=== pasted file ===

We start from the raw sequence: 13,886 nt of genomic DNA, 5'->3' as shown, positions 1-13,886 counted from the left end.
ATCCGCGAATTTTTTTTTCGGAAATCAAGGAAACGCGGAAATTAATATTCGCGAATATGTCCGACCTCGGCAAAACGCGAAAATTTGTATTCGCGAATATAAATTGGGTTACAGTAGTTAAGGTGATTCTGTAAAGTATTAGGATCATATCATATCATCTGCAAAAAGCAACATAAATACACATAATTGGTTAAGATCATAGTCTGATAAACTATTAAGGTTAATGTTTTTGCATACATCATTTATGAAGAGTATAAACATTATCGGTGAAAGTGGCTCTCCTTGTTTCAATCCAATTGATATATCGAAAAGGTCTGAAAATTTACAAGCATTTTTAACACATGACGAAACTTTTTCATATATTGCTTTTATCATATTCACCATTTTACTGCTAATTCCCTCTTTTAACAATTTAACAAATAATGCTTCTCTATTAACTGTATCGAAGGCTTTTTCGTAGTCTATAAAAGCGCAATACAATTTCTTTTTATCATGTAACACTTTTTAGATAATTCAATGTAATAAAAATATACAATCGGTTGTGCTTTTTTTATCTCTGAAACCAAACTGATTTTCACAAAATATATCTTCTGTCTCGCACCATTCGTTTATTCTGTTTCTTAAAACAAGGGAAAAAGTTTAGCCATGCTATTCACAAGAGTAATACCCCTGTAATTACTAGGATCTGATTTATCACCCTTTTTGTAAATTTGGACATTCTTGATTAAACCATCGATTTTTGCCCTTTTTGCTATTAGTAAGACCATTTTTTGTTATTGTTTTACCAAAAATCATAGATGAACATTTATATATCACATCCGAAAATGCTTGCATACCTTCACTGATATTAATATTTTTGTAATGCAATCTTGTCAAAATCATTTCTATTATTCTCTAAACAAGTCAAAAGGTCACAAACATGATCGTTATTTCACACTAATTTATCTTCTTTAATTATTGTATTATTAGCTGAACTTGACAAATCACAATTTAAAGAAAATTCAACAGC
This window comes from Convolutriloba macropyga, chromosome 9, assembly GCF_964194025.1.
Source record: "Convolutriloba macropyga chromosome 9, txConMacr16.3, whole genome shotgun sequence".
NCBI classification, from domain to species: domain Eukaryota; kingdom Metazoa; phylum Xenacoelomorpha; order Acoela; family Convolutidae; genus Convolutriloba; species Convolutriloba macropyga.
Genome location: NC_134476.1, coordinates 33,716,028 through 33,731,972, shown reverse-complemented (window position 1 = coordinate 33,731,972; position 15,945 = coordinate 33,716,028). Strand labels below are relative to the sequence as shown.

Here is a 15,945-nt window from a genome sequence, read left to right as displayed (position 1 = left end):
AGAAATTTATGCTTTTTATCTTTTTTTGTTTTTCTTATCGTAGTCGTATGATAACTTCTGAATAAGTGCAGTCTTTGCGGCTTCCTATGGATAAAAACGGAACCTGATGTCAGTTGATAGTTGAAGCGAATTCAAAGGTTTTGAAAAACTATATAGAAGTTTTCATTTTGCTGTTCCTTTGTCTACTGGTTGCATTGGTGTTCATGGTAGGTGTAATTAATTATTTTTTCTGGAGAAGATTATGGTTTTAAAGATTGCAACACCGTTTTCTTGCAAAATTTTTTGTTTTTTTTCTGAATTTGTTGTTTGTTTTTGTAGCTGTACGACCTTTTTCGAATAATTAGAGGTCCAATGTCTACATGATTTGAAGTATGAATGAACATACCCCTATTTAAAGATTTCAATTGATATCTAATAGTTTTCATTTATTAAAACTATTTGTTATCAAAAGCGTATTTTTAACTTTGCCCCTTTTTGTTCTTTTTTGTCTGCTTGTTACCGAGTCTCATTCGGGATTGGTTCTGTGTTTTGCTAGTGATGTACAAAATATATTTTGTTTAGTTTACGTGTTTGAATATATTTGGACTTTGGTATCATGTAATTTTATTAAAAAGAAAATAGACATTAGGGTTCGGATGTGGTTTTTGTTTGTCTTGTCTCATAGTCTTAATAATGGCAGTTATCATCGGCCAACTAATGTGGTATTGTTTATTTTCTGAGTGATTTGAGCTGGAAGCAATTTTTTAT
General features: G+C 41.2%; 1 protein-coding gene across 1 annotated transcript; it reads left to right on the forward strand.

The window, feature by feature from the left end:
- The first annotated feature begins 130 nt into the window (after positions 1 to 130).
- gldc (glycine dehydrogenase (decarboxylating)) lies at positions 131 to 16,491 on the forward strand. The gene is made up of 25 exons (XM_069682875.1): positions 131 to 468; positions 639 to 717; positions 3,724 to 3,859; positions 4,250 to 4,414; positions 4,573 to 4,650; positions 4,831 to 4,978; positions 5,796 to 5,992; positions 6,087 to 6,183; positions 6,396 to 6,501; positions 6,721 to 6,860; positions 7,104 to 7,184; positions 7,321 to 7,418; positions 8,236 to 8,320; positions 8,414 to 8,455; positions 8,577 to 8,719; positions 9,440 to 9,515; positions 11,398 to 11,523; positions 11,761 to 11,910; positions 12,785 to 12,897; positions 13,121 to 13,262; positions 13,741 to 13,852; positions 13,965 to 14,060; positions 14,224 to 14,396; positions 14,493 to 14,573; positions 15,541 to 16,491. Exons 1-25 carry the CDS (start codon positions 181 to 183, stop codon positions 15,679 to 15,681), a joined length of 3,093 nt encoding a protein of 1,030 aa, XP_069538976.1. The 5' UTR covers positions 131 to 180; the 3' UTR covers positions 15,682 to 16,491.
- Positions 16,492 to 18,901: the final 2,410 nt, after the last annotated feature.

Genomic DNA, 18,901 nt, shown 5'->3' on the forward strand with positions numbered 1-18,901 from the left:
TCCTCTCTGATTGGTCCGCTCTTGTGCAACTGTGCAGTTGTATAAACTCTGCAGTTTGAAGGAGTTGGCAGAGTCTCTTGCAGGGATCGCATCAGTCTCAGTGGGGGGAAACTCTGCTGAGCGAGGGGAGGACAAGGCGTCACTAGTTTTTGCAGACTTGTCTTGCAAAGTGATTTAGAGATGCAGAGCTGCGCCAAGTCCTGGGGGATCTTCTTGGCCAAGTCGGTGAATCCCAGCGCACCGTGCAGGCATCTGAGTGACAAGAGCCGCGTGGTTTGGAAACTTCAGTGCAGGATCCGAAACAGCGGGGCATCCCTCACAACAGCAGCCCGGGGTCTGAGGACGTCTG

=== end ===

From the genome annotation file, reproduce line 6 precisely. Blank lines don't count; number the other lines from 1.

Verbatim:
Genome location: NC_134476.1, coordinates 33,716,028 through 33,731,972, shown reverse-complemented (window position 1 = coordinate 33,731,972; position 15,945 = coordinate 33,716,028). Strand labels below are relative to the sequence as shown.